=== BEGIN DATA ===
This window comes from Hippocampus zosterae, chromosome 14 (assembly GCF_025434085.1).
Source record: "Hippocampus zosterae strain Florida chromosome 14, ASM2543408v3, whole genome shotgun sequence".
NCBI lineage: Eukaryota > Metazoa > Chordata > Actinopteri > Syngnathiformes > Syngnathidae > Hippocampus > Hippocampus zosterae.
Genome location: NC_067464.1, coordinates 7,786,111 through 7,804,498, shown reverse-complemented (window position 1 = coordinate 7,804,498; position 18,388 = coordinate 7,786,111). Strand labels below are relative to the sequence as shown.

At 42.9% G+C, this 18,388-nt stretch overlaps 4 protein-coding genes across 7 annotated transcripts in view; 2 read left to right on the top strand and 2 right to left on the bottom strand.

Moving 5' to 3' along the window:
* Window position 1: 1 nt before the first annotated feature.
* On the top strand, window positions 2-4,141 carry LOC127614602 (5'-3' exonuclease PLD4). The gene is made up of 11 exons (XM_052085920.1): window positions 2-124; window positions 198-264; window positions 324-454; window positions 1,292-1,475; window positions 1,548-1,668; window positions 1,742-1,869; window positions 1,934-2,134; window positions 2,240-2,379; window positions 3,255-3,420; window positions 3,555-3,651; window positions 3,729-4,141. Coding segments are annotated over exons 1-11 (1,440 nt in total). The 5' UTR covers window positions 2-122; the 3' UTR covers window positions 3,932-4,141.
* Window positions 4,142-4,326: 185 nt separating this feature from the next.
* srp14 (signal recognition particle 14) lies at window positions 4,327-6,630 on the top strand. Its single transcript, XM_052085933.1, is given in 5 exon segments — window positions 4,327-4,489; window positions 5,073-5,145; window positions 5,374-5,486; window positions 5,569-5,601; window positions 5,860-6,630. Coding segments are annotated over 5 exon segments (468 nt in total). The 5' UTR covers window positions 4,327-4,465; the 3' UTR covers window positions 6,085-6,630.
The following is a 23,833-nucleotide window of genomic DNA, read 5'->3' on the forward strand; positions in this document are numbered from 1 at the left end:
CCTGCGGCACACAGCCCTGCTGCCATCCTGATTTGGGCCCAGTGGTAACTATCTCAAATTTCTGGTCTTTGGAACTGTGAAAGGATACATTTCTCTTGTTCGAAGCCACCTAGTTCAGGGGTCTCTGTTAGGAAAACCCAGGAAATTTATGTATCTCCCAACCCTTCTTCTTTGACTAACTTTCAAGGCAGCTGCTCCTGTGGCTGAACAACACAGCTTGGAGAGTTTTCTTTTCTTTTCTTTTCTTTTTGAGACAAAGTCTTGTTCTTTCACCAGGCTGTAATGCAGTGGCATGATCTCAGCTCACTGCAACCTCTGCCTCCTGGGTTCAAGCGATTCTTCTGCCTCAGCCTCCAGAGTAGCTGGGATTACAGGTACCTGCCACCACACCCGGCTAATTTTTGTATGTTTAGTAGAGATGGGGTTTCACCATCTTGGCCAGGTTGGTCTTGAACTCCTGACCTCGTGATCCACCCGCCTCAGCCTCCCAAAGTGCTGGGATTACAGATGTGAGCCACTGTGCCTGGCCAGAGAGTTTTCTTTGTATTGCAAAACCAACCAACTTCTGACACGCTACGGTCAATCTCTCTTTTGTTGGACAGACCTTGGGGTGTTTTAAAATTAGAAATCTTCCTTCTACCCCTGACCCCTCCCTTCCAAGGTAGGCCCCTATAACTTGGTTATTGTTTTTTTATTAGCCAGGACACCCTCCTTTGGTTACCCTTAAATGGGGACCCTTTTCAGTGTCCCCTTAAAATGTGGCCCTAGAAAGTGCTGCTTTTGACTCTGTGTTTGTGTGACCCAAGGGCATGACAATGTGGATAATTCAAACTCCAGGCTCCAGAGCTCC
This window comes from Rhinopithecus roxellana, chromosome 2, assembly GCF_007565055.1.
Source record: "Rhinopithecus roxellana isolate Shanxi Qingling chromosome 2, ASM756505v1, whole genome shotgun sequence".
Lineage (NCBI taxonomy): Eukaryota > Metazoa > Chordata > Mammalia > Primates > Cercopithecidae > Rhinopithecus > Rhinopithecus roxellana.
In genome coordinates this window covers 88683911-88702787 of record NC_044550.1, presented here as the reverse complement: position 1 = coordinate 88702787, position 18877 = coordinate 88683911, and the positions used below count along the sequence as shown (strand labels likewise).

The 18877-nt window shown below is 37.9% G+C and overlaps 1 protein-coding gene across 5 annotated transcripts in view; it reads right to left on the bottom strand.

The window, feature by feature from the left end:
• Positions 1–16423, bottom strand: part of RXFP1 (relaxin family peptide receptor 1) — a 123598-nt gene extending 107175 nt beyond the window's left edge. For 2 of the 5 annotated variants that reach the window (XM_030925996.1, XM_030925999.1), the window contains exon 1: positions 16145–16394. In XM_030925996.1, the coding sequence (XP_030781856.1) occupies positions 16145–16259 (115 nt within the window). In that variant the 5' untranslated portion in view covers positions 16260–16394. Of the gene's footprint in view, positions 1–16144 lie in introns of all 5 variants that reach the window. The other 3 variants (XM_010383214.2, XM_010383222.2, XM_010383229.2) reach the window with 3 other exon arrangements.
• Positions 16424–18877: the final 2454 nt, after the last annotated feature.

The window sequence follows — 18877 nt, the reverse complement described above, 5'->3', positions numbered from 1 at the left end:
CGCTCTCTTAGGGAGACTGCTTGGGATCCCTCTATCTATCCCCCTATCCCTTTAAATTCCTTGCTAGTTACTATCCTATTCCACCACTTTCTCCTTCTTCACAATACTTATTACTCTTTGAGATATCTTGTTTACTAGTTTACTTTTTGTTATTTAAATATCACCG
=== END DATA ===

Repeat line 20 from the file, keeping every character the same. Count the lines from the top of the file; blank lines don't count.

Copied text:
• Positions 16424–18877: the final 2454 nt, after the last annotated feature.